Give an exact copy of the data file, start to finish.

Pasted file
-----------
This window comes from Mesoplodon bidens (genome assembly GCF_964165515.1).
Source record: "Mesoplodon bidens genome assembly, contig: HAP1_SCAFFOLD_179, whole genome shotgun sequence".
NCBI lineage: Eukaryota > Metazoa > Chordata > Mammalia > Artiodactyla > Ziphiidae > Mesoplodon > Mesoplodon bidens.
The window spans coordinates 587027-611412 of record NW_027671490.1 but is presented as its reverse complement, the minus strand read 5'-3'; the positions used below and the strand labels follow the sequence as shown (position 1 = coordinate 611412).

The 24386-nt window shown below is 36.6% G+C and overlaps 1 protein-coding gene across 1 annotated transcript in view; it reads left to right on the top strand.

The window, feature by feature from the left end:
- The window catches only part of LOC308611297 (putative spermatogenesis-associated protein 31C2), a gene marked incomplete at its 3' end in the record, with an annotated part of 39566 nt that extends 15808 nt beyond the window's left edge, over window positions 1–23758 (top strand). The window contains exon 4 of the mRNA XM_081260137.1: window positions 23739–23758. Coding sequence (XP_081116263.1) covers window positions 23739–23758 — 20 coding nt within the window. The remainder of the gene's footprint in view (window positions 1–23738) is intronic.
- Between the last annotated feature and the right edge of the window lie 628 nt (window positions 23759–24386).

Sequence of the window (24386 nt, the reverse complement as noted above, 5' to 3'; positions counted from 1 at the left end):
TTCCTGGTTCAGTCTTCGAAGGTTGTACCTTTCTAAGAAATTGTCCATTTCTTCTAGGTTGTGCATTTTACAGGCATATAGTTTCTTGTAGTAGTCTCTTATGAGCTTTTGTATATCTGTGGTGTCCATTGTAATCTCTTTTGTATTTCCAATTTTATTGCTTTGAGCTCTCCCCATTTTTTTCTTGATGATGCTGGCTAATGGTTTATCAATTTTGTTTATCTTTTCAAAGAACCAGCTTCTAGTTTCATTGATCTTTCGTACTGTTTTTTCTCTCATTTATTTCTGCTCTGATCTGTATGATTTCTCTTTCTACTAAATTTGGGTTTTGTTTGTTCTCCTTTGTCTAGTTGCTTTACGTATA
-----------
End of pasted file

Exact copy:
This window comes from Mesoplodon bidens (genome assembly GCF_964165515.1).
Source record: "Mesoplodon bidens genome assembly, contig: HAP1_SCAFFOLD_179, whole genome shotgun sequence".
NCBI lineage: Eukaryota > Metazoa > Chordata > Mammalia > Artiodactyla > Ziphiidae > Mesoplodon > Mesoplodon bidens.
The window spans coordinates 587027-611412 of record NW_027671490.1 but is presented as its reverse complement, the minus strand read 5'-3'; the positions used below and the strand labels follow the sequence as shown (position 1 = coordinate 611412).

The 24386-nt window shown below is 36.6% G+C and overlaps 1 protein-coding gene across 1 annotated transcript in view; it reads left to right on the top strand.

The window, feature by feature from the left end:
- The window catches only part of LOC308611297 (putative spermatogenesis-associated protein 31C2), a gene marked incomplete at its 3' end in the record, with an annotated part of 39566 nt that extends 15808 nt beyond the window's left edge, over window positions 1–23758 (top strand). The window contains exon 4 of the mRNA XM_081260137.1: window positions 23739–23758. Coding sequence (XP_081116263.1) covers window positions 23739–23758 — 20 coding nt within the window. The remainder of the gene's footprint in view (window positions 1–23738) is intronic.
- Between the last annotated feature and the right edge of the window lie 628 nt (window positions 23759–24386).

Sequence of the window (24386 nt, the reverse complement as noted above, 5' to 3'; positions counted from 1 at the left end):
TTCCTGGTTCAGTCTTCGAAGGTTGTACCTTTCTAAGAAATTGTCCATTTCTTCTAGGTTGTGCATTTTACAGGCATATAGTTTCTTGTAGTAGTCTCTTATGAGCTTTTGTATATCTGTGGTGTCCATTGTAATCTCTTTTGTATTTCCAATTTTATTGCTTTGAGCTCTCCCCATTTTTTTCTTGATGATGCTGGCTAATGGTTTATCAATTTTGTTTATCTTTTCAAAGAACCAGCTTCTAGTTTCATTGATCTTTCGTACTGTTTTTTCTCTCATTTATTTCTGCTCTGATCTGTATGATTTCTCTTTCTACTAAATTTGGGTTTTGTTTGTTCTCCTTTGTCTAGTTGCTTTACGTATA